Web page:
Document Type: Original Article

Authors

1 Prehospital and Hospital Emergency Research Center, Tehran University of Medical Sciences, Tehran, Iran

2 2 Department of Anesthesiology, Imam Khomeini Hospital Complex, Tehran University of Medical Sciences, Tehran, Iran

3 Department of Anesthesiology, Shariati Hospital, Tehran University of Medical Sciences, Tehran, Iran

4 Tehran Emergency Medical Service Center, Tehran, Iran

5 Reconstruction Research Center, Department of Orthopedic Surgery, Imam Khomeini Hospital Complex, Tehran University of Medical Sciences, Tehran, Iran

6 Department of Emergency Medicine, Shariati Hospital, Tehran University of Medical Sciences, Tehran, Iran

Abstract

Objective: This study aimed to compare the efficacy of rescue blankets with conventional blankets in terms of preventing hypothermia in the pre-hospital setting. Methods: In this randomized clinical trial, patients older than 18 years old with Cold Discomfort Scale (CDS) > 2, and those who were transferred to the emergency department (ED) by emergency medical service entered the study. Patients were randomly divided into two groups based on the type of transfer. In this regard, one group was transferred with rescue blankets and the other group was transferred with conventional blankets. The tympanic temperature in patients and CDS were recorded before the use of blanket (primary) and at the time of arrival in the ED (secondary). Results: Finally, 161 patients with the mean age of 45.31±19.8 years were included (63.4% were male). Totally, 88 cases (54.7%) were transferred with rescue blankets and 73 cases (45.3%) with conventional blankets. The mean of the primary tympanic temperatures in the rescue and conventional blanket groups were 36.20±0.84°C and 36.34±0.65°C, respectively (P=0.23). The mean of the primary CDS in rescue and conventional blanket groups were 6.55±1.95 and 5.89±2.29, respectively (P=0.05). Also, the mean of the secondary tympanic temperatures in the rescue and conventional blanket groups were 36.59±0.47°C and 36.76±0.48 °C, respectively (P=0.03). Besides, the mean of the secondary CDS in the rescue and conventional blanket groups were 2.64±2.80 and 2.41±1.29, respectively (P=0.48). Conclusion: According to the results, there is no significant difference in the tympanic temperature and CDS of the patients transferred with the rescue blanket compared with the conventional blanket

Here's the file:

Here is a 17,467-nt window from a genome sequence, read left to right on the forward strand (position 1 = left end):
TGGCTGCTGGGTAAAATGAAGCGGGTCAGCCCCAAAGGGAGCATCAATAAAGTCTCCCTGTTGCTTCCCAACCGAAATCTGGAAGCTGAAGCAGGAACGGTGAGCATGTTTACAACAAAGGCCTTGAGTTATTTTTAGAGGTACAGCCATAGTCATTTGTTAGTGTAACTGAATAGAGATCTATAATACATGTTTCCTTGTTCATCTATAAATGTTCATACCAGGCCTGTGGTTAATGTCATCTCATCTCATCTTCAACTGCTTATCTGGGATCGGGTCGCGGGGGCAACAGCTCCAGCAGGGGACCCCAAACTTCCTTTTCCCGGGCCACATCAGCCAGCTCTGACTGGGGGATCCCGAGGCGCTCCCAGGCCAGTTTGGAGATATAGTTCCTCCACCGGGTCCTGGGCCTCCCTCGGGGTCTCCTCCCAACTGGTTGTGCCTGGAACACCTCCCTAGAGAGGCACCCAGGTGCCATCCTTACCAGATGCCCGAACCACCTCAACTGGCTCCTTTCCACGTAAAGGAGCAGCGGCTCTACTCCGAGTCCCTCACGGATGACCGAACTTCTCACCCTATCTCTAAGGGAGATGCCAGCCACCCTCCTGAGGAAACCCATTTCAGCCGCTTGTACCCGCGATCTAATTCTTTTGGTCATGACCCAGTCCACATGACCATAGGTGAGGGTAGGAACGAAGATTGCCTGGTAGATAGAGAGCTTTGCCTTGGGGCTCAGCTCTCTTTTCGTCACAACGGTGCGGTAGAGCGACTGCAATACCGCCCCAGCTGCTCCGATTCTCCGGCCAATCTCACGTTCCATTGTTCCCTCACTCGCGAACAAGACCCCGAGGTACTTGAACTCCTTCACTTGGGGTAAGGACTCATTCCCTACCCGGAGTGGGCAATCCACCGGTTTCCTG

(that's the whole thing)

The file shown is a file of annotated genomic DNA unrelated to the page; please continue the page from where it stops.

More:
Keywords

Main Subjects

1. Ireland S, Endacott R, Cameron P, Fitzgerald M, Paul E. The incidence and significance of accidental hypothermia in major trauma--a prospective observational study. Resuscitation 2011; 82(3): 300-6. doi: 10.1016/j. resuscitation.2010.10.016.

2. Beilman GJ, Blondet JJ, Nelson TR, Nathens AB, Moore FA, Rhee P, et al. Early hypothermia in severely injured trauma patients is a significant risk factor for multiple organ dysfunction syndrome but not mortality. Ann Surg 2009; 249(5): 845-50. doi: 10.1097/ SLA.0b013e3181a41f6f.

3. Martin RS, Kilgo PD, Miller PR, Hoth JJ, Meredith JW, Chang MC. Injury-associated hypothermia: an analysis of the 2004 National Trauma Data Bank. Shock 2005; 24(2): 114-8. doi: 10.1097/01.shk.0000169726.25189.b1.

4. Aléx J, Karlsson S, Saveman BI. Patients’ experiences of cold exposure during ambulance care. Scand J Trauma Resusc Emerg Med 2013; 21: 44. doi: 10.1186/1757-7241- 21-44.

5. Lintu NS, Mattila MA, Holopainen JA, Koivunen M, Hanninen OO. Reactions to cold exposure emphasize the need for weather protection in prehospital care: an experimental study. Prehosp Disaster Med 2006; 21(5): 316-20. doi: 10.1017/s1049023x00003940.

6. Giesbrecht GG. Prehospital treatment of hypothermia. Wilderness Environ Med 2001; 12(1): 24-31. doi: 10.1580/1080-6032(2001)012[0024:ptoh]2.0.co;2.

7. Henriksson O, Lundgren JP, Kuklane K, Holmer I, Bjornstig U. Protection against cold in prehospital carethermal insulation properties of blankets and rescue bags in different wind conditions. Prehosp Disaster Med 2009; 24(5): 408-15. doi: 10.1017/s1049023x00007238.

8. Light IM, Norman JN. The thermal properties of a survival bag incorporating metallised plastic sheeting. Aviat Space Environ Med 1980; 51(4): 367-70.

9. Henriksson O, Bjornstig U, Saveman BI, Lundgren PJ. Protection against cold - a survey of available equipment in Swedish pre-hospital services. Acta Anaesthesiol Scand 2017; 61(10): 1354-60. doi: 10.1111/aas.13002.

10. Jussila K, Rissanen S, Parkkola K, Anttonen H. Evaluating cold, wind, and moisture protection of different coverings for prehospital maritime transportation-a thermal manikin and human study. Prehosp Disaster Med 2014; 29(6): 580-8. doi: 10.1017/s1049023x14001125.

11. Cohen S, Hayes JS, Tordella T, Puente I. Thermal efficiency of prewarmed cotton, reflective, and forced-warm-air inflatable blankets in trauma patients. Int J Trauma Nurs 2002; 8(1): 4-8. doi: 10.1067/mtn.2002.121312.

12. Haverkamp FJC, Giesbrecht GG, Tan E. The prehospital management of hypothermia - An up-to-date overview. Injury 2018;49(2):149-64. doi: 10.1016/j. injury.2017.11.001.

13. Thomassen Ø, Færevik H, Østerås Ø, Sunde GA, Zakariassen E, Sandsund M, et al. Comparison of three different prehospital wrapping methods for preventing hypothermia--a crossover study in humans. Scand J Trauma Resusc Emerg Med 2011; 19: 41. doi: 10.1186/1757-7241-19-41.